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On the Nature of the Quantum Anomalous Hall Effect

Kolloquium der Abteilung 2

The importance of the Quantum Hall effect in metrological standards is well established, but its implementation in many situations is hindered by its requirements of a strong magnetic field. Recently, a new material class, magnetically doped topological insulators, has been shown to exhibit an effect, dubbed Quantum Anomalous Hall Effect, with completely novel physical origins and providing a quantized Hall plateau without needing magnetic field.

The effect was first reported in 2013 [1], and very quickly captured the imagination of the field, because of both the beautiful fundamental physics which lead to its existence, and the practical potential it offers for a zero-field resistance standard. The effect was originally reported in a 5 quintuple layer (~5 nm) thick layer of Cr0.15(Bi0.1Sb0.9)1.85Te3, and has since been reproduced in layers ranging in thickness from about 4 to 10 QL, using either Cr or V as the magnetic doping. While the span between 4 and 10 QL may at first not appear very significant, a more careful consideration of the issue reveals that such would be a naive view as it has been experimentally verified in Bi2Se3 that at a thickness of about 6 QL, hybridization between the two surfaces causes a gap to open in the surface state band structure, and delimits the regime between two dimensional (2D) and three dimensional (3D) topological insulator (TI) behavior.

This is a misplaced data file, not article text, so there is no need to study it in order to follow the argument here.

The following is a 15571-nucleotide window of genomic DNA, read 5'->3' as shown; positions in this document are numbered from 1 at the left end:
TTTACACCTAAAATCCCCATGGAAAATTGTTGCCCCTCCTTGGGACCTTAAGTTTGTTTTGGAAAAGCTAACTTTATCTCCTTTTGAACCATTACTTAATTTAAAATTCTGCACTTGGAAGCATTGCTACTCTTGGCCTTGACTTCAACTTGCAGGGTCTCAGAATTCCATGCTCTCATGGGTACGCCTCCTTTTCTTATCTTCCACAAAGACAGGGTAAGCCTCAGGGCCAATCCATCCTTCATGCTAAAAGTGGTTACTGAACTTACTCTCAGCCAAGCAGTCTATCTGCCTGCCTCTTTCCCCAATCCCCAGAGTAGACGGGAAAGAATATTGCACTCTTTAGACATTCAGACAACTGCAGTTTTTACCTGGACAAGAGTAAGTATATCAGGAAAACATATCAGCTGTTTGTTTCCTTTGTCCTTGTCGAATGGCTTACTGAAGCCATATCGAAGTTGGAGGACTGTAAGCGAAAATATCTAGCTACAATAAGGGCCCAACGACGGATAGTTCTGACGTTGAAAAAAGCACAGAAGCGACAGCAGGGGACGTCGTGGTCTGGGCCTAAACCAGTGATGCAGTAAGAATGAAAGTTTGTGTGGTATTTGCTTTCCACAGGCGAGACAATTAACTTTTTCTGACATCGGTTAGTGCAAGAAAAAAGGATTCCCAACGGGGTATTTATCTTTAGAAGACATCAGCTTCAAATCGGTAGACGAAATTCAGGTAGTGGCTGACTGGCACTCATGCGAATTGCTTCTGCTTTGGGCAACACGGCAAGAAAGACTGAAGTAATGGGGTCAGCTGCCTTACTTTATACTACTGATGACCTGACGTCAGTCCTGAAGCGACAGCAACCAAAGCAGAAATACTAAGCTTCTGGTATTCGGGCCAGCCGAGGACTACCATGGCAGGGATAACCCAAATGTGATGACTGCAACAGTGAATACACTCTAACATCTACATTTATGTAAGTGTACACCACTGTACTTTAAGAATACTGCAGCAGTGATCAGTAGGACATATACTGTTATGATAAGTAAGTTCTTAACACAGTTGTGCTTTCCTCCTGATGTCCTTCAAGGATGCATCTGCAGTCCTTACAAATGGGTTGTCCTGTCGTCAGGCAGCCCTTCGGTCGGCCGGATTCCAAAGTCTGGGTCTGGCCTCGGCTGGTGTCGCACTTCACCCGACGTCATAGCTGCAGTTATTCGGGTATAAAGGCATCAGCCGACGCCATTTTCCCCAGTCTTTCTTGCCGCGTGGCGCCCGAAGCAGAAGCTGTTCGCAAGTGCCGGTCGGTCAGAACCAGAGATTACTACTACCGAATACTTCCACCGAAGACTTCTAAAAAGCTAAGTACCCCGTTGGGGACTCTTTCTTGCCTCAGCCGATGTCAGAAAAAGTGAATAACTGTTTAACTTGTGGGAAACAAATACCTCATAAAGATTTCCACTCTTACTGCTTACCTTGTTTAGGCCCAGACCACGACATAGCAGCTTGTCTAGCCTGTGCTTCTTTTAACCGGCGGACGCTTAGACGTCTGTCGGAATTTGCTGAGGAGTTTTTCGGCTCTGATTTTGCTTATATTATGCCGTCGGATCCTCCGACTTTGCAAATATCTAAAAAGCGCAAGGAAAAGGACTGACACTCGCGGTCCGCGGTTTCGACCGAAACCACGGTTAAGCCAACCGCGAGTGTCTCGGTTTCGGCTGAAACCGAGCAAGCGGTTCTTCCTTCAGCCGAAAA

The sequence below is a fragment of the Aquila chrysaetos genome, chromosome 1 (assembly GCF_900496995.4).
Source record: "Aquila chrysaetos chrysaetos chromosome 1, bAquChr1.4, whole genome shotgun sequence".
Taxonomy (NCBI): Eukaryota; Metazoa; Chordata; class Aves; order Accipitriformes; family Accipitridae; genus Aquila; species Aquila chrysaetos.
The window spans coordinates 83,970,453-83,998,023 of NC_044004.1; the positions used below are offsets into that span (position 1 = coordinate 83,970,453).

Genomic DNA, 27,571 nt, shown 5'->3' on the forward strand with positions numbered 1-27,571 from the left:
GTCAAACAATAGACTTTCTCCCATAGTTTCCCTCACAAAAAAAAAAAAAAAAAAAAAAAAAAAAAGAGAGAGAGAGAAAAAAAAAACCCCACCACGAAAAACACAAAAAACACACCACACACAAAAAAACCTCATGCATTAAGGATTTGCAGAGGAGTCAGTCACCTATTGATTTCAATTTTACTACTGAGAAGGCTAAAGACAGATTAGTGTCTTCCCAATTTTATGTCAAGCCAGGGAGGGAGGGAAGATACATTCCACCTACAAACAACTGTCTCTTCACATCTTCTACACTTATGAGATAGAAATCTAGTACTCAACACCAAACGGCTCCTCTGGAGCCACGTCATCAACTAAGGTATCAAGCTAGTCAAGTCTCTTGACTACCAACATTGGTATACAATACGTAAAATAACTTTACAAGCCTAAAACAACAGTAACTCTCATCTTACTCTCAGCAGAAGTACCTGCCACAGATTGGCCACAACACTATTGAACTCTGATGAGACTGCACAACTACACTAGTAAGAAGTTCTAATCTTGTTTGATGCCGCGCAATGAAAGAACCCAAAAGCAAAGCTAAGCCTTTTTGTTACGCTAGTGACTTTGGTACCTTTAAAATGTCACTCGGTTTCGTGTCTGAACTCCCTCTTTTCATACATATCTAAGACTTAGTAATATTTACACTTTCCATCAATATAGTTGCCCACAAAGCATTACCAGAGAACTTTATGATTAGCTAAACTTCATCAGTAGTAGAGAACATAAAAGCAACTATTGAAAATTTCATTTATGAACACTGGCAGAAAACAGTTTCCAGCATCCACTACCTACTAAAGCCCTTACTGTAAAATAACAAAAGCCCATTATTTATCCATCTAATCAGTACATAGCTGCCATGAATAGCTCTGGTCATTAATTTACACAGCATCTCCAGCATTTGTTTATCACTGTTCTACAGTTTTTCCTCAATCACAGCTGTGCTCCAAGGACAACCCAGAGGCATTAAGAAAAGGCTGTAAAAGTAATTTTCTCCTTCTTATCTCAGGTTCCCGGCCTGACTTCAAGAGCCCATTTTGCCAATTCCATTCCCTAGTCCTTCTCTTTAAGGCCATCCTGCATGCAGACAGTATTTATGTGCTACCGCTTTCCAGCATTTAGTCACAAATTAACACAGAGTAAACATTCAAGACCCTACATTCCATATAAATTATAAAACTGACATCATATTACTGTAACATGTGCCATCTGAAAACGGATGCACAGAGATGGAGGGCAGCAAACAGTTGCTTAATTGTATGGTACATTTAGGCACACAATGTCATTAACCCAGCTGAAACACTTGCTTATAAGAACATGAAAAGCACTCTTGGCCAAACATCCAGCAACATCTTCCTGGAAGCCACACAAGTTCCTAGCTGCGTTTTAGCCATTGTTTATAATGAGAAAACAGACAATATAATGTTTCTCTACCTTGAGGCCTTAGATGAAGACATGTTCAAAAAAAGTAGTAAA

This distinction is all the more interesting given the different theoretical views into the origins of the QAHE in these two regimes. The interpretation presented in the original report, is applicable to a 2D TI, and invokes a lifting of the band inversion of one of the two spin species due to exchange interaction from the internal magnetic field. The theoretical prediction of the QAHE in 3D systems [2] is much more subtle and invokes a correction to the Maxwell equations analogous to the axion term in quantum chromodynamics.

In this talk I will show that proper analysis of the transport characteristics during magnetization reversal can directly reveal [3] the effects of axion corrections to the electromagnetic action, and thus clearly establishes that the 2D and 3D quantum anomalous Hall effects are fundamentally different. I will further discuss the current understand of the underlying origin of the effect in both cases, as well as the various mysteries which remain to be explained in this exciting new playground of physics.


[1]     C.-Z. Chang, J. Zhang, X. Feng, J. Shen, Z. Zhang, M. Guo, K. Li, Y. Ou, P. Wei, L.-L. Wang, Z.-Q. Ji, Y. Feng, S. Ji, X. Chen, J. Jia, X. Dai, Z. Fang, S.-C. Zhang, K. He, Y. Wang, L. Lu, X.-C. Ma, and Q.-K. Xue, “Experimental observation of the quantum anomalous Hall effect in a magnetic topological insulator” Science, vol. 340, no. 6129, pp. 167 – 170, April 2013.

[2]     K. Nomura and N. Nagaosa, “Surface-quantized anomalous Hall current and the magnetoelectric effect in magnetically disordered topological insulators” Phys. Rev. Lett., vol. 106, no. 166802, April 2011.

[3]     S. Grauer, K. M. Fijalkowski, S. Schreyeck, M. Winnerlein, K. Brunner, R. Thomale, C. Gould, and L. W. Molenkamp, “Scaling of the quantum anomalous Hall effect as an indicator of axion electrodynamicsPhys. Rev. Lett., vol. 118, no. 246801, June 2017.